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Mace & Crown | March 25, 2017

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Automation and the Future of Jobs

Audra Reigle
Assistant Technology Editor

Robots are seemingly taking over the world. Specifically, it can feel like they’re taking over your jobs and job opportunities. Slowly but surely, more companies are bringing on robots to replace humans as employees. Between the politics of wage and the cost-effectiveness of machines, the switch to automation seems inevitable.

Around the world and across the U.S., companies are transitioning to automation to meet the demands of the current market. A Chinese factory has replaced its workers with robots, according to ZME Science. Changying Precision Technology Company has dropped their employee count from 650 to 60. The company’s general manager, Luo Weiqiang, plans to drop that number to 20. There has been a 250 percent increase at the company, which focuses on cell phone production, despite only having 60 workers.

Then there was the first automated factory by Adidas that was announced in 2015. Dubbed Speedfactory, the company planned to open a factory in Germany in 2016 to produce 500 pairs of shoes. The German factory was a pilot, but there were plans to set up similar factories that would be connected across the world.

Adidas now has plans to open a Speedfactory in Atlanta this year, according to TechCrunch. This will be the second factory opened by the company, and it has an output of 50,000 shoes per year. However, the factory will also have humans in the building, as the company plans to create about 160 jobs to oversee the factory.

The question of what jobs could be automated depends on the job itself. Somewhat surprisingly, automation is not concerned with whether or not a job is manual, according to The Economist. It is concerned with whether or not the job is routine. “Machines can already do many forms of routine manual labor, and are now able to perform some routine cognitive tasks,” The Economist article said. As time passes, more and more jobs will be able to have complex tasks broken down into routine tasks. That will allow for automation to work on those routine tasks instead of a human.

However, that does not mean that humans will be out of a job. “Automating a particular task, so that it can be done more quickly and cheaply, increases the demand for human workers to do the other tasks around it that have not been automated,” The Economist said.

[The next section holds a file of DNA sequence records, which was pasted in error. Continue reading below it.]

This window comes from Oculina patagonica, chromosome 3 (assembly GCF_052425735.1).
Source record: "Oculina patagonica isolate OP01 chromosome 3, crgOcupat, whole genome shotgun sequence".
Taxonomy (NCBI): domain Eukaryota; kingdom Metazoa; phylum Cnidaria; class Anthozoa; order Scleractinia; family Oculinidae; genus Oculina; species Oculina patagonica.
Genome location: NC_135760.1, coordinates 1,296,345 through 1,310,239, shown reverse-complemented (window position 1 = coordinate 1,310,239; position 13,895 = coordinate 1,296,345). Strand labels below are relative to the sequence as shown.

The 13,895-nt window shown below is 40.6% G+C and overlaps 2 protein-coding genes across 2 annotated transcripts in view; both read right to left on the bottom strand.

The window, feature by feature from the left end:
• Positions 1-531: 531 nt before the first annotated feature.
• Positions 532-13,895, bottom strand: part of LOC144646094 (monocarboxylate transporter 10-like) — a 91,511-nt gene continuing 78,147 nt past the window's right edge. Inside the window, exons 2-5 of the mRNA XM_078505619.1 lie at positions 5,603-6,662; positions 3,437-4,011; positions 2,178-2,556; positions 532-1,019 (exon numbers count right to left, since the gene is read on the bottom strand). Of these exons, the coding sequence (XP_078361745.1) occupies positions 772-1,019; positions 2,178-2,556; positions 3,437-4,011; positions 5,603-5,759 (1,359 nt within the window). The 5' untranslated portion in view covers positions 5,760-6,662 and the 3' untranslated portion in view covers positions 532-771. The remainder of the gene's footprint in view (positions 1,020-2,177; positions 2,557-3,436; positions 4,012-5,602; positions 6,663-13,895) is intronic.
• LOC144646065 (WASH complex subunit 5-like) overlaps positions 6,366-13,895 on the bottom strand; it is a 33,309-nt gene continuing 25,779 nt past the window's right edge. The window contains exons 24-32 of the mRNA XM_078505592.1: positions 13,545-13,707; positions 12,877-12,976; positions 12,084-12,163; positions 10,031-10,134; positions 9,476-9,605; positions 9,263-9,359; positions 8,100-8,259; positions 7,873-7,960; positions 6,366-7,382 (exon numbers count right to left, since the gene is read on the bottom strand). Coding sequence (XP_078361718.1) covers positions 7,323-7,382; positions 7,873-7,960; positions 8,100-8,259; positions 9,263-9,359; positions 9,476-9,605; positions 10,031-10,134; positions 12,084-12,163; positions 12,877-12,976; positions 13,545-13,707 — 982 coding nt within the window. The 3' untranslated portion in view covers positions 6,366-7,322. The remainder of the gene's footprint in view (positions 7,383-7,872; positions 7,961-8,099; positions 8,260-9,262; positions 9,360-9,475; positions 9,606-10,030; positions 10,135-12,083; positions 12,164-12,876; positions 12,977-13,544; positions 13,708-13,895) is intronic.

For those hoping that the current administration would be bringing back their jobs, it would seem that promise might be getting more distant. Reuters reports that more jobs could turn to automation under the Trump Administration. Carrier, an air conditioning company that planned to move jobs to Mexico, has announced that they are going to move towards automation instead. “Some 80 percent of companies that plan to cut jobs in the next year expect to partially replace workers with automation,” according to Reuters.

“Currently, only 5 percent of occupations can be entirely automated, but 60 percent of occupations could soon see machines doing 30 percent or more of the work,” according to the Washington Post. Automation could take over 45 percent of jobs in the U.S. So for those fearful of losing their jobs, perhaps it was not other people who are to blame.

While it’s going to be a while before robots completely take over jobs, the switch is inevitable. There are robots and 3D printers that can do jobs quicker and efficiently, allowing businesses to produce more for less money in less time. However, that doesn’t mean jobs will be completely lost. Humans will still be needed to make sure the robots are operating properly and fix them if there are any issues. There also lies some hope in the fact that machines are still incapable of performing much more specialized and nuanced jobs, those that were once dubbed as “artisan” jobs. So maybe robots taking our rote and routine jobs will allow us to focus on more creative or unique professions.